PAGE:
A frustrated NYC family posted huge banners about their tenants in a bid to force them to pay their rent.

The landlords said their tenants owe them $17,000 in back rent.

Queens landlords, Calvin and Jean Thompson, said they have been trying to evict Marie and Eugene Lamour and their daughter Kathia from their two-family home in Springfield Gardens. They have owned the house since 1989.

The Thompsons said the process of evicting the Lamours saw no progress as nearly 200,000 eviction cases are pending in a historic backlog in the city. The large number of pending cases came about as a result of pandemic protections and the state’s eviction moratorium, according to India Times.

When their hopes of evicting their tenants stalled, the Thompsons resorted to humiliating them in public to pay rent. The two families live in the same building with nothing but floorboards separating them.

“The signs are very embarrassing and shameful for them,” the Thompsons’ son, Calvin Jr, told the New York Post. “That’s the only voice we have at this stage: freedom of speech.”

The landlords hung a huge banner on the building that reads: “MY TENANTS ON THE FIRST FLOOR ARE NOT PAYING RENT.”

Passersby have seen the banner and posted about it on TikTok.

Calvin Jr. claims the sign has been working as Kathia once tried to cut the sign down.

“When she calls Uber, she won’t do it in front of the house anymore,” he told the publication. “She runs to the end of the block, so they don’t see them.

“It’s uncomfortable that we have to hang these up, but we’re $20,000 uncomfortable, so I think a sign is very minor,” Calvin Jr. continued.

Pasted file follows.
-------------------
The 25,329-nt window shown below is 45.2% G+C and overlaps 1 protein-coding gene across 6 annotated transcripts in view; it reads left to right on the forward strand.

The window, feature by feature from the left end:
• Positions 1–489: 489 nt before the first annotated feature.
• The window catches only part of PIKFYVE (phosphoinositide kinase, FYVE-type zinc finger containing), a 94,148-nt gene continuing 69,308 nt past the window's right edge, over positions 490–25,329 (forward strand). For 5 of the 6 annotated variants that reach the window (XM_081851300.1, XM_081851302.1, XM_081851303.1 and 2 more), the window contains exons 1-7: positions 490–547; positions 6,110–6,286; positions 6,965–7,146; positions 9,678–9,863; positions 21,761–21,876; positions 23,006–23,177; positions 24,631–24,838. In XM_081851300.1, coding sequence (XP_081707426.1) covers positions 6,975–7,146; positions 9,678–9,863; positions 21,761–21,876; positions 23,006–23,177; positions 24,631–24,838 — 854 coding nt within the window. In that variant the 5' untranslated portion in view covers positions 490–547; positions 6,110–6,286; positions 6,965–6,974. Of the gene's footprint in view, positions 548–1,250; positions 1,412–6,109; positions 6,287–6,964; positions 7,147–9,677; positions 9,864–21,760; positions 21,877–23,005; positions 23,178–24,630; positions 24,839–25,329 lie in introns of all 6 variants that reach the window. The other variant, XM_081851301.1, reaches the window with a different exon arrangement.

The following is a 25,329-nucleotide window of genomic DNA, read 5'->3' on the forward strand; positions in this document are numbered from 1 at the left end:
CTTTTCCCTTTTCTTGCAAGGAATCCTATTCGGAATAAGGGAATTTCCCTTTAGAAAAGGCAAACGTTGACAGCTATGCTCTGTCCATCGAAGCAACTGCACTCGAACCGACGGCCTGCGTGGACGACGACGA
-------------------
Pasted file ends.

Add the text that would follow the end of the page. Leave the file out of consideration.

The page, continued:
The issues between the landlords and their tenants began when the former increased the rent for the three-bedroom space from $1,800 a month to $1,900 in July last year. Calvin Jr. said this was the first hike in nine years.

Kathia, who works for the city Department of Social Services, said her family refused to pay the increased rent and reportedly tried to pay them $1,800 instead. However, when the Thompsons refused to accept it, she said she stopped paying them anything.

“It’s like all of the sudden, we’re bad tenants. They were bamboozling me into an increase. They went ballistic on me because I wouldn’t give it to them,” Kathia, who has been on unpaid medical leave job since the summer, told the New York Post.

On the other hand, Calvin Jr. told the outlet, “I don’t think a $100 increase for almost a decade of living is unreasonable. There are plenty of landlords in our situation because of COVID. A lot of eviction cases are backlogged. She knows this and is going to ride this out.”

Lamours’ lawyer, Andreas Spiker, believes the sign will only be an obstacle in the Thompsons’ case and sees it as a form of harassment.

Representative image Credit: Pixabay